I used to know someone who was downright obsessed with Audie Murphy. He was a fanzine writer who wrote about almost nothing but Murphy and 50s westerns - not very well, despite the passion - and his idol worship of Murphy, who I had never heard of before I met this guy, tainted my initial impression of this unique individual. He'd talk of Murphy like some genius talent we should all bow down to, while Murphy's films were spoken of like they were they were Kurosawa's, and it got to be embarrassing after a point. But I eventually did learn a lot about Murphy (he claimed to be working on a book about Murphy which, no surprise, never materialized): That he was the most decorated solider of WWII and that he stumbled onto acting not long after that (Cagney apparently saw star potential in him and suggested he give acting a try), eventually becoming a star. He specialized in westerns and war pictures with his most famous being John Houston's film version of THE RED BADGE OF COURAGE and then TO HELL AND BACK, where Murphy played himself, based on his autobiography. NO NAME ON THE BULLET happened to be the name of this person's fanzine, so when I finally found out that there was, in fact, an Audie Murphy movie by that title, I was under no real hurry to seek it out. But as the years went by - and as I dropped any contact with this person - I'd read a bit more about Murphy, and especially his westerns, and I took an interest. And now having seen NO NAME ON THE BULLET, I have to say that Mr. Murphy's overzealous fan was at least right about one thing: This is a pretty damn good movie, and Murphy's the best thing about it.
One thing about NO NAME ON THE BULLET I personally find to be interesting is that it comes from the tail end of the 50s western revival (1959, specifically), when the genre had evolved throughout the decade to become smarter, more mature, even darker at times. It was this decade that brought us the best the genre ever had to offer, like WINCHESTER '73, THE SEARCHERS, THE TALL T, 3:10 TO YUMA and GUNFIGHT AT THE O.K. CORRAL, and NO NAME ON THE BULLET was a picture that took the genre as seriously as they did, even though it was, on the outside, a mere Universal programmer. Well throughout the decade, Universal made numerous quickie westerns (and some classics, too, like the Anthony Mann/Jimmy Stewart pictures), and NO NAME ON THE BULLET was meant to be nothing more than that, teaming Murphy with top Universal contract director Jack Arnold (best known for his sci-fi films like IT CAME FROM OUTER SPACE). But in what seems to be a fine example of pure luck or the stars alligning, Arnold and Murphy got their hands on a solid script from Gene L. Coon (later a regular writer on STAR TREK) and made a quickie western that has stood the test of time pretty well. The thing that makes NO NAME ON THE BULLET works so well is that it's got a hook, and if you've got a hook, then you're always off to a solid start in my book. Premise finds notorious professional gun Murphy riding into a small town that suddenly grows paranoid over his appearance. It's known that Murphy is there to kill someone, but just who is it? Those with something to hide are suddenly running scared, while those who suspect others of hiring Murphy, call out their enemies. Murphy, meanwhile, just sits out all the paranoia, befriending doctor Charles Drake, and waiting for the right time to make his kill, which he always does by getting the other person to draw first. That, my dear readers, is what I call a good hook.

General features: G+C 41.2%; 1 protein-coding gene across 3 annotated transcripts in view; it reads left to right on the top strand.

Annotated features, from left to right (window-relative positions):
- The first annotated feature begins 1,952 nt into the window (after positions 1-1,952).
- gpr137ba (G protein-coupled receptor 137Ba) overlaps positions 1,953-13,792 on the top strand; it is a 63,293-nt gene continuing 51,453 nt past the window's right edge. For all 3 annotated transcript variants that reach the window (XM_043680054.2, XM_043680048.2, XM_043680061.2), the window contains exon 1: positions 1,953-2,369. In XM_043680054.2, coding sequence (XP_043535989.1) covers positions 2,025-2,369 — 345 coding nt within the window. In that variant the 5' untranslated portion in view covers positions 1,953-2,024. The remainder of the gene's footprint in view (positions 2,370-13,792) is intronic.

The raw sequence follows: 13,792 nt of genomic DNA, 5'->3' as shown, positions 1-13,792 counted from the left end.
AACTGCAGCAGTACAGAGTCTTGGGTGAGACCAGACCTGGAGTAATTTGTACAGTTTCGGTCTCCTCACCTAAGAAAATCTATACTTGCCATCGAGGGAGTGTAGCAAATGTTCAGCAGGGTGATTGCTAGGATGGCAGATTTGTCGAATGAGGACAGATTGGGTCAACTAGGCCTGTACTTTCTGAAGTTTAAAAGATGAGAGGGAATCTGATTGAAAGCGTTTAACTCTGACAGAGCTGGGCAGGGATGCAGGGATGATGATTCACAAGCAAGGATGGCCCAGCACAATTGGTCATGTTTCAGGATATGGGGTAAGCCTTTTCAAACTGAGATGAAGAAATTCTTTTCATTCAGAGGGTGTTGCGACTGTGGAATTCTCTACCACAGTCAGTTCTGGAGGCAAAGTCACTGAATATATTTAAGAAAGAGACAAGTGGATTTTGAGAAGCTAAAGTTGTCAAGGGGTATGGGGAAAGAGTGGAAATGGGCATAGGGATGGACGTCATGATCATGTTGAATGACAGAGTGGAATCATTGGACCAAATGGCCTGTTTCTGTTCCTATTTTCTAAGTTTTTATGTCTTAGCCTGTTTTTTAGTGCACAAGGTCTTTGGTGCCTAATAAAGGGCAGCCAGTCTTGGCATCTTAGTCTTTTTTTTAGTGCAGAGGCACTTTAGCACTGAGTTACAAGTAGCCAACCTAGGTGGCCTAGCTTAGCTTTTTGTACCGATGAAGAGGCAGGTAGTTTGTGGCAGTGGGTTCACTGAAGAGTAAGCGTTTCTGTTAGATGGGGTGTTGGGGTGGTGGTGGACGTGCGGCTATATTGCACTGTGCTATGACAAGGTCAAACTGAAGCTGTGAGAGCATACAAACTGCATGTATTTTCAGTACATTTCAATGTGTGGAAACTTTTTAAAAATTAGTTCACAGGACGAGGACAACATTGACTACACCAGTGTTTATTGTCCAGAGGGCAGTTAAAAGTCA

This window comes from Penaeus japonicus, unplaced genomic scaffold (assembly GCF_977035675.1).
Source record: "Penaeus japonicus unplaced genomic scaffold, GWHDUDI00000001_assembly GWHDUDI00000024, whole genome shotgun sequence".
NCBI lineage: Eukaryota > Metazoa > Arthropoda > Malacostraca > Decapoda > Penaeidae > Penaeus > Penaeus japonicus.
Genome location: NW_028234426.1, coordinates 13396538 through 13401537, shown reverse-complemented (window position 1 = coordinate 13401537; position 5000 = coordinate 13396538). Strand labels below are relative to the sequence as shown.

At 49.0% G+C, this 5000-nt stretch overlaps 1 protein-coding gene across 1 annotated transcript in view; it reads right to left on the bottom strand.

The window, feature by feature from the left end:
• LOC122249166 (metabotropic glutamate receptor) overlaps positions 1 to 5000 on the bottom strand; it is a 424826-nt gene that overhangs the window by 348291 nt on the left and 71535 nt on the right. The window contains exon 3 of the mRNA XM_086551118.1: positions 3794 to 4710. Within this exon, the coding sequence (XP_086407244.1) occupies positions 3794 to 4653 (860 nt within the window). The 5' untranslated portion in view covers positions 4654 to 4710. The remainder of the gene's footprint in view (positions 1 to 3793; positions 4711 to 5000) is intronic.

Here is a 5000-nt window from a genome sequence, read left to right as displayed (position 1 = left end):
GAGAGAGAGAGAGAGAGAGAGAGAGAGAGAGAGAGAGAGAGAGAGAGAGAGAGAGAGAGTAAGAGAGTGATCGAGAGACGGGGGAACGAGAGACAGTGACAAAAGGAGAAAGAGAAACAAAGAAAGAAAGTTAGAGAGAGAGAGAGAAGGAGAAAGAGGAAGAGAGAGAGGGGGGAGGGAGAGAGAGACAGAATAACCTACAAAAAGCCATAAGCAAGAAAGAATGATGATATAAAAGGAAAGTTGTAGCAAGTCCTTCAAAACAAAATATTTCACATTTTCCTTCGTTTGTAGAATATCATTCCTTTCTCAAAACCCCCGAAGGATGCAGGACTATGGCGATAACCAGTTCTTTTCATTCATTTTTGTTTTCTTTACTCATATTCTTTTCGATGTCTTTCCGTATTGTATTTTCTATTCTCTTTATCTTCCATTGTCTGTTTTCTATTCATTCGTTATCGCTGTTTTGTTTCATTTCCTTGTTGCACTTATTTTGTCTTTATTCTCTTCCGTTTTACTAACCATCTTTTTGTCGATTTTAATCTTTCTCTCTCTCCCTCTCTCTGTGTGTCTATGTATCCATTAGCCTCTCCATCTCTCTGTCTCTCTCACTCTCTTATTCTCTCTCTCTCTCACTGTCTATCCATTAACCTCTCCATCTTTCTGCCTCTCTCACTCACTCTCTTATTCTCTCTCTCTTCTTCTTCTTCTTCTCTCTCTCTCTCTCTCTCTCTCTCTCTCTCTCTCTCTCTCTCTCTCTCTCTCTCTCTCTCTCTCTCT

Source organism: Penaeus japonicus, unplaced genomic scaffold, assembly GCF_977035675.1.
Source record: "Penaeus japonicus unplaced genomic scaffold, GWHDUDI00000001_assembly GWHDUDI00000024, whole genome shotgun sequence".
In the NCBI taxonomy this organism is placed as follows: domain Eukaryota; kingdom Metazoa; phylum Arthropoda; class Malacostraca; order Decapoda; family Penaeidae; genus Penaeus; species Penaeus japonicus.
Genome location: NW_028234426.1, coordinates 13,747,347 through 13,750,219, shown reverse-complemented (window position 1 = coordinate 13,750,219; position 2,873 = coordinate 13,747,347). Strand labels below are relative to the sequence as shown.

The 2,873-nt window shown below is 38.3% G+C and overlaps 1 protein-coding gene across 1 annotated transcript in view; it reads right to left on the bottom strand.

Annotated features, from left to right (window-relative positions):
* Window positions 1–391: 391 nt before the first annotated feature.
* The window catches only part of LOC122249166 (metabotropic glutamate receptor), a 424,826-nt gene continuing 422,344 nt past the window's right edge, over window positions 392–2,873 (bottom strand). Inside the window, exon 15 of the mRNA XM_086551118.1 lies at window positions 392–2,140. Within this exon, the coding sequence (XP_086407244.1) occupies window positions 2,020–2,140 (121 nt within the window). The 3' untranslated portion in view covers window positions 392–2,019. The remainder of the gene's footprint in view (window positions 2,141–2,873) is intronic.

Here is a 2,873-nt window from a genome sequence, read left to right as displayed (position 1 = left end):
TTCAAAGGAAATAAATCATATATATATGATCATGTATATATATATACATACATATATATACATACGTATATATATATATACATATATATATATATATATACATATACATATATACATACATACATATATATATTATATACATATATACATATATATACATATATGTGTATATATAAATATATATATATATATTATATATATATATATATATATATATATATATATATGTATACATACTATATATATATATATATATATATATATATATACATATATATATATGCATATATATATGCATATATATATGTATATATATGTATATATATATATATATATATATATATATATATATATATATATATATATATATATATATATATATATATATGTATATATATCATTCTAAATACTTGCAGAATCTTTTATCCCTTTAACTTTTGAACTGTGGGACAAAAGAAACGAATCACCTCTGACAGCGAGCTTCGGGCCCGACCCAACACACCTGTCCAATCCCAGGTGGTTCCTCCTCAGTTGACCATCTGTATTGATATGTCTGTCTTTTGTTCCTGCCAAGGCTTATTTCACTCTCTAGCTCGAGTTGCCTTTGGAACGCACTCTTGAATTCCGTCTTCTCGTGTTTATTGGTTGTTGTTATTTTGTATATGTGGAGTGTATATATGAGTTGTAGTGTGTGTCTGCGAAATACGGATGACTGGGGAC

What sets NO NAME ON THE BULLET apart, aside from said hook, are two things. First, Arnold keeps things small and efficient. Even though he's shooting in Cinemascope (as was pretty much the norm at the time), he's basically got a small cast of capable players (including the always-welcome R.G. Armstrong), not a lot of locations (Universal lot, mainly) and little in the way of unnecessary plotting. NO NAME ON THE BULLET is only 77 minutes long, but it's a tight 77 minutes, with little to none wasted material or ideas. Within all of this, Coon's script is able to bring up some parallels to 50s paranoia (McCarthyism and the Red Scare) while smartly sticking within western genre conventions of the time. And it's also got a good villain, which makes for that second plus, Murphy's lead performance. This was the only villain Murphy ever played, and it's a solid piece of work all-around, especially in how his character spends a lot of time just sitting back and watching others trip all over themselves to discover what he's after. By doing that, Murphy convincingly comes across as the intimidating and cruel man this character is supposed to be, and he stays very much in character throughout (he never tries to show a softer side) to help put this one over the top as a quality picture. What's interesting is trying to figure out if this guy is truly smarter than everyone else, or simply just good at killing and drawing out his prey. He's a legitimately dangerous character, and by using someone like Murphy - who always possessed a simple, down-home Texas charm - Arnold is able to add an element of dread that casting someone who specialized in villians might not have brought to the film. Needless to say, this is very effective casting, and it pretty much makes the movie.
Unlike a lot of The Forgotten Movies, NO NAME ON THE BULLET is available on DVD in a relatively satisfying presentation from Universal. It's widescreen and contains a trailer, but it doesn't cost too much and what matters here is the movie, not any fancy add-ons. It's a quick, easy watch, and you get a pretty satisfying 77 minutes out if it.